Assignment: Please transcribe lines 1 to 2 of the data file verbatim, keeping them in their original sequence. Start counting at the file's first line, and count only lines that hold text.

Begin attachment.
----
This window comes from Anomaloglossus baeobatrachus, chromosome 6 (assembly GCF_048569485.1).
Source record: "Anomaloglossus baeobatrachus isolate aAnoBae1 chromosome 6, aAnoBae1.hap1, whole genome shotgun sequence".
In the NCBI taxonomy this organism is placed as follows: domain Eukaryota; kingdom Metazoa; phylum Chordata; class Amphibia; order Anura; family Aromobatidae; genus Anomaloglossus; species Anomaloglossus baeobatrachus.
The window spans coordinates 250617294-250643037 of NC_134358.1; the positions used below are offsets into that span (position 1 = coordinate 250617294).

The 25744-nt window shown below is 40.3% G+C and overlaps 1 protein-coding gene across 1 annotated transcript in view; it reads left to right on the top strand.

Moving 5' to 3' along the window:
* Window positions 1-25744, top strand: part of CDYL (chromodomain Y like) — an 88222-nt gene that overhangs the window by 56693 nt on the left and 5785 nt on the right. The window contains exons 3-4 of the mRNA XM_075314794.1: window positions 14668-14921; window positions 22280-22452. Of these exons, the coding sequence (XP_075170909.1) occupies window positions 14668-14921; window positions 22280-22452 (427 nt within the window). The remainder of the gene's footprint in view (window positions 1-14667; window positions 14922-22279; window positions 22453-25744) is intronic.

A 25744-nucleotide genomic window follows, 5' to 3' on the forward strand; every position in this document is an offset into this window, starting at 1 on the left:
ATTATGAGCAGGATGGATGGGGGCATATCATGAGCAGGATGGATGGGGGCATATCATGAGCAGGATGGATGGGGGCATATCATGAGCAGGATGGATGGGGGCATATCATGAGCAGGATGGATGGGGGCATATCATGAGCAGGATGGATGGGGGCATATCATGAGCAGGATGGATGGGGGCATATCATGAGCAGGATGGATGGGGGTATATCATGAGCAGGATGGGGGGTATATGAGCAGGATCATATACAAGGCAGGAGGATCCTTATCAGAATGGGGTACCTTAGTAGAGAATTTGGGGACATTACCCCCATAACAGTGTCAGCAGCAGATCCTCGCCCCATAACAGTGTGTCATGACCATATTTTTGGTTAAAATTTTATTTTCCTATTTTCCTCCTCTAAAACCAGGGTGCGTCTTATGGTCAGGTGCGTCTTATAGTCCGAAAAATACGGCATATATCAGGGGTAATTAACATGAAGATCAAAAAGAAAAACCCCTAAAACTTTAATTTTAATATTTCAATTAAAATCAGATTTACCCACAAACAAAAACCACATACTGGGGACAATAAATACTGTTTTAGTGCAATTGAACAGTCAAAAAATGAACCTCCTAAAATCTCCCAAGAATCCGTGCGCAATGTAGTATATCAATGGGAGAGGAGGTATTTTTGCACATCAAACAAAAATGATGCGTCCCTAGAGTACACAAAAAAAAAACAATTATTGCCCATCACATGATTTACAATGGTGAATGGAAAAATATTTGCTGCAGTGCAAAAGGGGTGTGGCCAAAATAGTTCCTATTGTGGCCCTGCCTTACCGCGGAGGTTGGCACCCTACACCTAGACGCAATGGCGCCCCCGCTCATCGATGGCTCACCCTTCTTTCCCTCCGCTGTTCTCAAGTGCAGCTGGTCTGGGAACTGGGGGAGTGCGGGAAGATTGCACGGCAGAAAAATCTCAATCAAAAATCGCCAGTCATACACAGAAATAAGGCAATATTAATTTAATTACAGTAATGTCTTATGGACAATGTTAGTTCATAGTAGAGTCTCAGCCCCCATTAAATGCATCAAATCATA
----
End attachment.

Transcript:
This window comes from Anomaloglossus baeobatrachus, chromosome 6 (assembly GCF_048569485.1).
Source record: "Anomaloglossus baeobatrachus isolate aAnoBae1 chromosome 6, aAnoBae1.hap1, whole genome shotgun sequence".